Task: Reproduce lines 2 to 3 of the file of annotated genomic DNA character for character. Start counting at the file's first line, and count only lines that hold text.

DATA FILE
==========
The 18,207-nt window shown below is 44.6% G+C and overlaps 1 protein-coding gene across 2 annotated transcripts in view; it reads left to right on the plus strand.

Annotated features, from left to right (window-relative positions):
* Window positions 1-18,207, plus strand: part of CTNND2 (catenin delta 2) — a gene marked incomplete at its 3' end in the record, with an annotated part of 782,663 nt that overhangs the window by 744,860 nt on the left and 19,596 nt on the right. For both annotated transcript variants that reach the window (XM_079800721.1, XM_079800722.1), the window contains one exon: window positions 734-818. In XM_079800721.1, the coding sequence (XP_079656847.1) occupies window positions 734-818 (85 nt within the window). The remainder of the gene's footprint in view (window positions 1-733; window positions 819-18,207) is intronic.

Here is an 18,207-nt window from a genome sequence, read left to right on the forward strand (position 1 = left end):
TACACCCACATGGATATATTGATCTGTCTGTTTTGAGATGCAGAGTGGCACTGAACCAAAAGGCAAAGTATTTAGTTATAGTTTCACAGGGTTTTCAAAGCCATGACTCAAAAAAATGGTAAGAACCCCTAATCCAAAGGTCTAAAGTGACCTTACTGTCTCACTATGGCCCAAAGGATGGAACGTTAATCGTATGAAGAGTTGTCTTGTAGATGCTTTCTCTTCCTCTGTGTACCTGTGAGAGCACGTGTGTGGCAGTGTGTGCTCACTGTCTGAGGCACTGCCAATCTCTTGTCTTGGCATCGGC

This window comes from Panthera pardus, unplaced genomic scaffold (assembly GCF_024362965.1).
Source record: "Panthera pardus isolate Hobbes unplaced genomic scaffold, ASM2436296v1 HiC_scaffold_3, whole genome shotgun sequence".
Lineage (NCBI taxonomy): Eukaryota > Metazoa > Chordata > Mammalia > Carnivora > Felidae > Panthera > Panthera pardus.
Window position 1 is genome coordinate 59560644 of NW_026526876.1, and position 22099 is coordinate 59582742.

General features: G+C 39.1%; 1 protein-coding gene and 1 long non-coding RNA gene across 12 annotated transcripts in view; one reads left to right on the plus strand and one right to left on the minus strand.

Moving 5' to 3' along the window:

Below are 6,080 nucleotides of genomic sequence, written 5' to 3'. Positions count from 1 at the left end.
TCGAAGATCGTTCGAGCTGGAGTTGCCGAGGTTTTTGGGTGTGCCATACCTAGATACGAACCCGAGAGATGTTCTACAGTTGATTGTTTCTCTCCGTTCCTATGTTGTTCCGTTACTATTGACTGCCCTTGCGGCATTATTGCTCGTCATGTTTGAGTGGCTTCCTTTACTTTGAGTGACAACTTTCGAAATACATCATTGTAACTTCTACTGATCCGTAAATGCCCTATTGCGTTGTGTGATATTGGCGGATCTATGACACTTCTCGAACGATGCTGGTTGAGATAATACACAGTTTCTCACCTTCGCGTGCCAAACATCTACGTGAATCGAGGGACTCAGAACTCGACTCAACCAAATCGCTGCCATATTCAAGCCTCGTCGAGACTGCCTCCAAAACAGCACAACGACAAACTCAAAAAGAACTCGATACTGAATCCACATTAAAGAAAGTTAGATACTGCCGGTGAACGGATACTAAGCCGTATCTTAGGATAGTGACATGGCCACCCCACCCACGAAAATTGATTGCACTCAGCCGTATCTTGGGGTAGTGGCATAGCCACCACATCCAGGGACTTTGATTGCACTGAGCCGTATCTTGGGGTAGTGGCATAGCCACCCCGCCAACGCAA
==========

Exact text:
Annotated features, from left to right (window-relative positions):
* Window positions 1-18,207, plus strand: part of CTNND2 (catenin delta 2) — a gene marked incomplete at its 3' end in the record, with an annotated part of 782,663 nt that overhangs the window by 744,860 nt on the left and 19,596 nt on the right. For both annotated transcript variants that reach the window (XM_079800721.1, XM_079800722.1), the window contains one exon: window positions 734-818. In XM_079800721.1, the coding sequence (XP_079656847.1) occupies window positions 734-818 (85 nt within the window). The remainder of the gene's footprint in view (window positions 1-733; window positions 819-18,207) is intronic.